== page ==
MILWAUKEE — Milwaukee's bid to host the Republican National Convention in 2024 is on hold, at least for now.
Wednesday night, the Common Council's steering and rules committee met to go over the RNC's draft contract and framework. During the meeting, some members raised concerns about whether or not the city itself would bring in enough money to justify hosting the major political event.
“This isn't just the RNC watching this process and thinking about whether or not they want to move forward with the City of Milwaukee,” Lafayette Crump, who serves as the commissioner for the Dept. of City Development, explained to alders. “It's also our local businesses. It's our local development community, our local business owners, that are thinking about how does the city respond to a business opportunity. And that's what this is.”
After several hours behind closed doors, alders emerged with a new push to urge the convention host committee to raise an additional $6 million to support the city.
Committee members cited concerns about the burden of security and the city itself not making much money.
“We get nothing,” Bob Bauman, an alder for District 4, said. “The City of Milwaukee gets nothing as a city. We keep saying 'Well, the city will benefit.' No, the businesses in the city will benefit, and that's good. Other individuals in the city will benefit, and that's good. But the city, the entity responsible for providing all these public services, gets nothing.”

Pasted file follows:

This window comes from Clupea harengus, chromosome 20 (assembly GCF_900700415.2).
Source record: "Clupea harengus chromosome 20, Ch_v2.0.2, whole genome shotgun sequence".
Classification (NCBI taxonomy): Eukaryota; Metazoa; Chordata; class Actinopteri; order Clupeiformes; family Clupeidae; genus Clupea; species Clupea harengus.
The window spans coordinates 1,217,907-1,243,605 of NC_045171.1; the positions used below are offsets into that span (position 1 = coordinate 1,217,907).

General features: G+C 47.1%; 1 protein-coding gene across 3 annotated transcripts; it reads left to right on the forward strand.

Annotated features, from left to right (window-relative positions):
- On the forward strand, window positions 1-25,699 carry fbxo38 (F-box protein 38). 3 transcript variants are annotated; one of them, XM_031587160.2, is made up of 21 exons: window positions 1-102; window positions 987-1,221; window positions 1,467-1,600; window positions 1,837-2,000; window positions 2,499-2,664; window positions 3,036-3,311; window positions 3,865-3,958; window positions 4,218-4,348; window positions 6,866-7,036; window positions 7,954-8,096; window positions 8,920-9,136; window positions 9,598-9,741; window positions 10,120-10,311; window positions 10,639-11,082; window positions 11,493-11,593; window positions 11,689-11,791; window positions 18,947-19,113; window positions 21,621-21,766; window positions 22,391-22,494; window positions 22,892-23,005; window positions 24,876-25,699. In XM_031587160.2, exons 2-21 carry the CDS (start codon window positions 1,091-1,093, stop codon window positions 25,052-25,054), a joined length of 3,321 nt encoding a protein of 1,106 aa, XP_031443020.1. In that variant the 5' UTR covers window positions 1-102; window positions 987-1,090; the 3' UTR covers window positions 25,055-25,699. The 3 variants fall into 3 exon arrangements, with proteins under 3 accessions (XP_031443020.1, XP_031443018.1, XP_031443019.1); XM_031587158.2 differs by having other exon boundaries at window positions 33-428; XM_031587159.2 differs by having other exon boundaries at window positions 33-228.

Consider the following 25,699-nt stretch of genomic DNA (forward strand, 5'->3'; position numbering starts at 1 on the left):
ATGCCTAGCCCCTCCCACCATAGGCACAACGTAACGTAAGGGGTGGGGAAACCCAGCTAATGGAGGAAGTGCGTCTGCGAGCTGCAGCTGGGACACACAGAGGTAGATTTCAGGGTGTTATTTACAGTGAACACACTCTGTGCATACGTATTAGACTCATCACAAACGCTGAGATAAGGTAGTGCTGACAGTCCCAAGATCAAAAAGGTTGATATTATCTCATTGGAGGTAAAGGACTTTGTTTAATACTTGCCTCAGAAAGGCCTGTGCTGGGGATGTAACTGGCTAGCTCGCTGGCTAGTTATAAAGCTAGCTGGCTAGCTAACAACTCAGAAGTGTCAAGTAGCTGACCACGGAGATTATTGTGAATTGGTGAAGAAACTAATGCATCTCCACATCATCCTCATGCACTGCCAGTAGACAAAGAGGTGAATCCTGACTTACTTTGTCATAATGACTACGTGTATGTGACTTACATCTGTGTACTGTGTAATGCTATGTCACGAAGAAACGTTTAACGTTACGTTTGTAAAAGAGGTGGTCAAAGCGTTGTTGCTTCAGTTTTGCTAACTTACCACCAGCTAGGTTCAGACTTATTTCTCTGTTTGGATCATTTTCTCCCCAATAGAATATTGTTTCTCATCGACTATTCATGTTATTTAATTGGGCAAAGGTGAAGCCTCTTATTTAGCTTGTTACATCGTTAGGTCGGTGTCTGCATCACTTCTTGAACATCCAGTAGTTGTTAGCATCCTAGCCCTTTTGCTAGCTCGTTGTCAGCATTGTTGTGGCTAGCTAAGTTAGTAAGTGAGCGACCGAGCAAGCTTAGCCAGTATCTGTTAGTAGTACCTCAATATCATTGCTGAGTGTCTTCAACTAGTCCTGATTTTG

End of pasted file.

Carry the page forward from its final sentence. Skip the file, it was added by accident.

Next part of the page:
Currently, state law prevents the county from adding it's own sales tax, and the Republican-controlled legislature has refused for years to make any changes.
“The Republican-controlled state legislature has starved the City of Milwaukee for over a decade, not giving us our fair share of shared revenue,” Ald. JoCasta Zamarripa, who brought forth the amendment, said. “The inability to have a sales tax in place for the county, these things hurt. Here we have a very powerful and influential, rich, wealthy party that wants to come and have their party here, and so why would we not leverage this opportunity to get as much as we can for our people?”
Meanwhile, Milwaukee Mayor Cavalier Johnson remains optimistic.
“We will continue our discussions with the council members,” Jeff Fleming, a spokesperson for the mayor, said in a statement. “This convention will bring financial benefits to hardworking Milwaukee residents, and we are hopeful the council will act affirmatively.”
Now, some are worried asking for more money could put an end to the deal and pave the way for Nashville.
While a vote on a contract is on hold, it is up to the Common Council president to figure out how to move forward.
However, the clock might be ticking. A member of the host committee told alders there is a deadline of June 3 to approve the RNC contracts, which committee members said they were not aware of.